Friend, Bridesmaid and Coworker

The story of two JMU COE graduates

College of Education

by Jenisha Mainali


SUMMARY: College of Education graduates Kathryn Dilley ('12, '13M, left) and Ashley Boyle Schiraldi ('12, '13M, right) are beginning their 10th year of teaching at Phoebe Hearst Elementary School in Washington, D.C.

Schiraldi (left) and Dilley (right) in 2014

We've all done silly little things to keep us entertained. Ashley Boyle Schiraldi's idea of a harmless prank during her undergraduate was to throw random objects with a slingshot and try to hit a hammock across her place. Kathryn Dilley, the owner of said hammock, would often wonder where these random objects on her deck would appear from. It wasn't until graduate school that she invited Schiraldi over, and she would later confess that it had been her all along. "She didn't even tell me right away! She texted her group chat that she was in the 'hammock girls' place first!" Ms. Dilley chuckles as she fondly recalls how she met her best friend whom she has now been teaching with for over 9 years.

Ms. Ashley Boyle Schiraldi is a Double Duke who graduated from the JMU ECE program in 2012 and completed her Master's in 2013. She now teaches 2nd grade with her fellow JMU ICE graduate Ms. Kathryn Dilley at Phoebe Hearst Elementary School in DC. Dilley teaches 5th grade and is also the Social Emotional Coach for Hearst. Schiraldi and Dilley are in their 10th year of teaching together. They speak very highly of one another about how brilliant and wonderful they are as teachers and human beings.

Among the tales of women raising each other up, Dilley and Schiraldi deserve a special mention. Besides being each other's pillars of strength, Dilley was Schiraldi's bridesmaid. Schiraldi is glad that she has Dilley to talk about a difficult day at work; sometimes her husband is not the right person to talk to because only another teacher can understand how she is feeling. According to these two brilliant and empathetic teachers, the key to working with students and parents and navigating through difficult education policies is having a great friendship you can always rely on.

“It is certainly an interesting time to be an educator. The field is in a state of tumult across the country and in my opinion has been forever changed by the COVID-19 pandemic. The added stress of working through a pandemic while being held to the same high standards of student achievement has pushed so many to switch careers. Those who remain are fighting for both what our kids need to thrive and what we need to keep doing this job, despite being largely villainized for doing so. I’m very proud to be a teacher and feel fulfilled in my calling every single day, but I also feel more exhausted than ever. I hope that education programs like JMU can continue to harness enthusiasm for the next generation of teachers, while also giving them the tools to set boundaries and make this a manageable career path.” — Ashley Schiraldi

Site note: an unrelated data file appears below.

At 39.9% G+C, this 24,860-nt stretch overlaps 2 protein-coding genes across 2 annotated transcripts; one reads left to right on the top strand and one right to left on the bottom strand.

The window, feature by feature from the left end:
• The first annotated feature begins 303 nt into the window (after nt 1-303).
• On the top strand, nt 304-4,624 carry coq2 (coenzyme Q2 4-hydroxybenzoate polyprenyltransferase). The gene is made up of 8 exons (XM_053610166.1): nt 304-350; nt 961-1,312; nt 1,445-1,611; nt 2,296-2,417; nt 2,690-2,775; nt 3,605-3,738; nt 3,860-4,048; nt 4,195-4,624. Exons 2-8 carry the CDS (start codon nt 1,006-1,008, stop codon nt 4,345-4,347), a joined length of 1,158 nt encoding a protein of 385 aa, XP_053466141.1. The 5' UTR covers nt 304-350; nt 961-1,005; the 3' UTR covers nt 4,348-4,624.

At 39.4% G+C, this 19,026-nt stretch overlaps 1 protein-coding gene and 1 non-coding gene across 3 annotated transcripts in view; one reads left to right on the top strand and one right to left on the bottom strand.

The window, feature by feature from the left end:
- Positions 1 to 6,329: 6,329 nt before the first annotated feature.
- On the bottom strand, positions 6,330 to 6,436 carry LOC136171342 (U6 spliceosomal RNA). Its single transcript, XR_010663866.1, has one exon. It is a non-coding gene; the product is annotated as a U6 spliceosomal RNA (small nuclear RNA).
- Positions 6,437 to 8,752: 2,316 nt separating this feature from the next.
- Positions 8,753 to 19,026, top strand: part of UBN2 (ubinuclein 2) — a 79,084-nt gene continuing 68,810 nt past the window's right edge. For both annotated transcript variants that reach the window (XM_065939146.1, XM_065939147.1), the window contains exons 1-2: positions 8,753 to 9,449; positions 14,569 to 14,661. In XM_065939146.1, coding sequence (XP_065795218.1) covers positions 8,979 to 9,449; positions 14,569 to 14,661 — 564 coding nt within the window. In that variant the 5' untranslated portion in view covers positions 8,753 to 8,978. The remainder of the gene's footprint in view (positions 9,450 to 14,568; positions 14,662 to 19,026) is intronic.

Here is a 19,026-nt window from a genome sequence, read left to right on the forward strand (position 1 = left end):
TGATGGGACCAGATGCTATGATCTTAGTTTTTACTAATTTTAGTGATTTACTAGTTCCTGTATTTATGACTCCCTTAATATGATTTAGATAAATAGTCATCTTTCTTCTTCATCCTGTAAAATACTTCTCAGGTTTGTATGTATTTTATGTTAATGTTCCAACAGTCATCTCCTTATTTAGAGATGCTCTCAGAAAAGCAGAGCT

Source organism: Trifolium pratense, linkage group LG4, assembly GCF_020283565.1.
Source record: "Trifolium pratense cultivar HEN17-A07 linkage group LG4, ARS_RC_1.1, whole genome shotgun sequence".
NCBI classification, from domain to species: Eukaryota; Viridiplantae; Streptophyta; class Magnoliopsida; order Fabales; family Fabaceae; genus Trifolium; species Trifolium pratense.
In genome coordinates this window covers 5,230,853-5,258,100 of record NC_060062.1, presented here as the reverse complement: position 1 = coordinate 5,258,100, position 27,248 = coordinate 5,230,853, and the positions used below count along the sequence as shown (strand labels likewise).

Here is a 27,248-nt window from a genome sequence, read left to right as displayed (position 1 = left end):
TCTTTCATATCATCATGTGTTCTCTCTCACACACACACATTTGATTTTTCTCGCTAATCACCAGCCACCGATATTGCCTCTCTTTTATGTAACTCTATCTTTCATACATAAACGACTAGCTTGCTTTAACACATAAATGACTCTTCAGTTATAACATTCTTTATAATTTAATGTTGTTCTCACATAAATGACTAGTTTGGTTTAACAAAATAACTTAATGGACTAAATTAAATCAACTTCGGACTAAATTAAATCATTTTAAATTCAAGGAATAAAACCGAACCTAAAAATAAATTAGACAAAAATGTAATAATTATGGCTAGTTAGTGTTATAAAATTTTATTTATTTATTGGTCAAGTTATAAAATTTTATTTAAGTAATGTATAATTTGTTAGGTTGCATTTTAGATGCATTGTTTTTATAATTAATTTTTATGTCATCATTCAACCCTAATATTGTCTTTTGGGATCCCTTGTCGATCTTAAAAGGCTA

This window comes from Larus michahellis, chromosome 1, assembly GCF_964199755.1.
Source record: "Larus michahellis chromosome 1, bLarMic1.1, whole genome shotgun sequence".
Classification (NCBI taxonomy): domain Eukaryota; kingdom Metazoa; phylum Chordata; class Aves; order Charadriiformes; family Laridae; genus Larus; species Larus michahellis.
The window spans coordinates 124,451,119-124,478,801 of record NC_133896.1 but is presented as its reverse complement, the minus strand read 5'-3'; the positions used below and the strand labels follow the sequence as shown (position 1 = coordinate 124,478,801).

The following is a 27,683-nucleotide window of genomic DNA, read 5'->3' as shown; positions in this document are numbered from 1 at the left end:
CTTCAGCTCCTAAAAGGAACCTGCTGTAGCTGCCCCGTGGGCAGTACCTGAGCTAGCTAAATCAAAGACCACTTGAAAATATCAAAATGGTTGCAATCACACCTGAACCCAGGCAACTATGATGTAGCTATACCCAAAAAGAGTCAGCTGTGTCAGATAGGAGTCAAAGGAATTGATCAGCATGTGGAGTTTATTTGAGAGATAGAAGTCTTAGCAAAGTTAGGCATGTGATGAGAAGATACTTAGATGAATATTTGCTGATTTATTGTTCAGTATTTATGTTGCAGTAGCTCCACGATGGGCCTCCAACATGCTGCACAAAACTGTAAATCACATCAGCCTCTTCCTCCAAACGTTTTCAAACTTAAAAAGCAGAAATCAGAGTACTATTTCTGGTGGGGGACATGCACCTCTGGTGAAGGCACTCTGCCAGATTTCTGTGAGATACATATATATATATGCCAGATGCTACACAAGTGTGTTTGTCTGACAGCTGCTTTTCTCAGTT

Dilley further adds that she is happy to be teaching in a district where her library looks the way she wants it to look. She loves to teach her 5th graders about diverse identities, races, and authentic history, and watch them grow into full individuals by the end of the year. She is still in contact with Dr. Jen Newton, one of her teachers from JMU with whom she shares the same philosophy: that teaching is political. Dilley follows Dr. Newton's work through and gives her credit for making her into the kind of teacher she is today.

Schiraldi (left) and Dilley (right) in 2022

Schiraldi is also still in touch with two teachers that JMU set her up to do student teaching with, Mrs. Jean Lofaso and Mrs. Jena Streett. She feels honored to have learned so much from both due to them being veteran teachers when she was in their respective classrooms. As Schiraldi starts her 10th year of teaching, she has been thinking about the advice that Mrs. Lofaso gave her, saying that if she could make it to ten years, she could make it to retirement.

Dilley credits JMU for instilling a problem-solving approach in their education students. She believes that reflecting on the class, students, and lesson plans has made her a better teacher. Schiraldi echoes Dilley's sentiment as she also agrees the JMU education program prepared her in the best way by getting her in the classroom as much as possible. "You may never feel prepared to write report cards or meet with parents, but you just have to bite the bullet," advises Schiraldi. Both recommend that current COE students build a support system within the teaching community because channeling the power of collaboration is the best way to get this job done. Dilley sums up the 9 years of collective learning by her and Schiraldi, saying that it is easy to make teaching your entire life, but aspiring educators should learn to prioritize their mental health and develop the right boundaries.

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Published: Thursday, September 29, 2022

Last Updated: Thursday, October 13, 2022

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